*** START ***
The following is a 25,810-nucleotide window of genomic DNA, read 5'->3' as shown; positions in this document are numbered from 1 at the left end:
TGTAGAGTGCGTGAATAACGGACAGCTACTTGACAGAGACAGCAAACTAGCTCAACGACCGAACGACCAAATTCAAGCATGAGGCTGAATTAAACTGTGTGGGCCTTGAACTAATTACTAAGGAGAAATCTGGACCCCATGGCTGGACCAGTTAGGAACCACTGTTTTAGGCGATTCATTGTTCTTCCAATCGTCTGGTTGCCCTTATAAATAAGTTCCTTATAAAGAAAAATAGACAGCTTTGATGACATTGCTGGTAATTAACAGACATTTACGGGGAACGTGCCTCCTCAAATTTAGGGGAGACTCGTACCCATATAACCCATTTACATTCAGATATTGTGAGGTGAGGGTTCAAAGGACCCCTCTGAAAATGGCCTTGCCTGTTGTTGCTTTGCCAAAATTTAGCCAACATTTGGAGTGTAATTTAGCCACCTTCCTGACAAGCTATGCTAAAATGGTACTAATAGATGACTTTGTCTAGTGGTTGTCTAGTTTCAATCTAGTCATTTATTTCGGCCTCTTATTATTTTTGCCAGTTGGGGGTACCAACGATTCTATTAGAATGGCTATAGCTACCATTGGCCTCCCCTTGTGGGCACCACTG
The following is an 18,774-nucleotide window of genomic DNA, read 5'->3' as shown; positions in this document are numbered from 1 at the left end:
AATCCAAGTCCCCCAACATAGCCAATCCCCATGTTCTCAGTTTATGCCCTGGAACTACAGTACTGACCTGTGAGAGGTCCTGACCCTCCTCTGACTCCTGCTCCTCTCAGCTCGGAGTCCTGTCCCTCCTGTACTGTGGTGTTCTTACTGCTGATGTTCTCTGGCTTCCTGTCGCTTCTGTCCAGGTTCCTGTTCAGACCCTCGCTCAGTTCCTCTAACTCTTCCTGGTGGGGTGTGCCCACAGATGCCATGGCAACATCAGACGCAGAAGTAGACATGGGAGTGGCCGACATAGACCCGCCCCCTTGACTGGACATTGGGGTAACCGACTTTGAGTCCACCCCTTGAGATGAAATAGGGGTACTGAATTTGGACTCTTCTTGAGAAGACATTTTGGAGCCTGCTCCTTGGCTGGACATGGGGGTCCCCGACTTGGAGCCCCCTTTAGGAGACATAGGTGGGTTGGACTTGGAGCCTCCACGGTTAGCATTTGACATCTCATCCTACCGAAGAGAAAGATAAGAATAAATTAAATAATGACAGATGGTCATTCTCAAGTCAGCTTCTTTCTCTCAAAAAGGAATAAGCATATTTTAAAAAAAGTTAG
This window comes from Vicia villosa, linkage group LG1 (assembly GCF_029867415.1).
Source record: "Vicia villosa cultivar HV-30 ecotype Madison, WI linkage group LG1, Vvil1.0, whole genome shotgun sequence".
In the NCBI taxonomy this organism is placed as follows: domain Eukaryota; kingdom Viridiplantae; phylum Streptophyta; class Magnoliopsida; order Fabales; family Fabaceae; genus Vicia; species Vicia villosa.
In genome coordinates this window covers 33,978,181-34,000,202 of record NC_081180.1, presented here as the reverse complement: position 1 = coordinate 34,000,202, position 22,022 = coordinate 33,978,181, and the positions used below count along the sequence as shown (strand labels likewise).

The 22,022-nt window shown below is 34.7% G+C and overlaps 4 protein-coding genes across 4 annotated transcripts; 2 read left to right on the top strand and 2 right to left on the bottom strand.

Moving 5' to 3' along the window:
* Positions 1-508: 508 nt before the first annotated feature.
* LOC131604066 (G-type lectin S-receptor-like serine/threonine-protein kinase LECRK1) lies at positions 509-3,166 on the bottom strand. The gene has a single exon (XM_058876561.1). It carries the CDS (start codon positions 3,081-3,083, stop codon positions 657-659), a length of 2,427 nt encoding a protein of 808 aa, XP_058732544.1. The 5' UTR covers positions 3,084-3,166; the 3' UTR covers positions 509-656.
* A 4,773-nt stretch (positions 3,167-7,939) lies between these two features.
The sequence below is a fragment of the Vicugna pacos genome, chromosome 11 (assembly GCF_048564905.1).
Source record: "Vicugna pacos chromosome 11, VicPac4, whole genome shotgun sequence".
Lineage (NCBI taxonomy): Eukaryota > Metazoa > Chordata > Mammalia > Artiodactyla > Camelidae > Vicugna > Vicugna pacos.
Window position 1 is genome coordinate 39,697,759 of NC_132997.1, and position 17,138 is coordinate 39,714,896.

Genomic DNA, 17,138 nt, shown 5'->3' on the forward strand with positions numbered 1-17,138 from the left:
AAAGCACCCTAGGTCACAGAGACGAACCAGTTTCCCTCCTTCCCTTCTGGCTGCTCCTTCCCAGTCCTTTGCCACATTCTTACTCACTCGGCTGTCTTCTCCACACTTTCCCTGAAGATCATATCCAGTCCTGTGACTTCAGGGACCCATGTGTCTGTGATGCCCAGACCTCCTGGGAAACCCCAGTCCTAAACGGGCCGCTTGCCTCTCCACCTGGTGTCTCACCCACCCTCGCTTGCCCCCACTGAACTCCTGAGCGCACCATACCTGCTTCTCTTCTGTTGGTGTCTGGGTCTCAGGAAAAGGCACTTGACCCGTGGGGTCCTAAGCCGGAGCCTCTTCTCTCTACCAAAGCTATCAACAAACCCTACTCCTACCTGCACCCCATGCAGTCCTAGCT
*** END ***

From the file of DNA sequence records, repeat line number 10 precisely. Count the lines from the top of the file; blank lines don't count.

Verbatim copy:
Moving 5' to 3' along the window: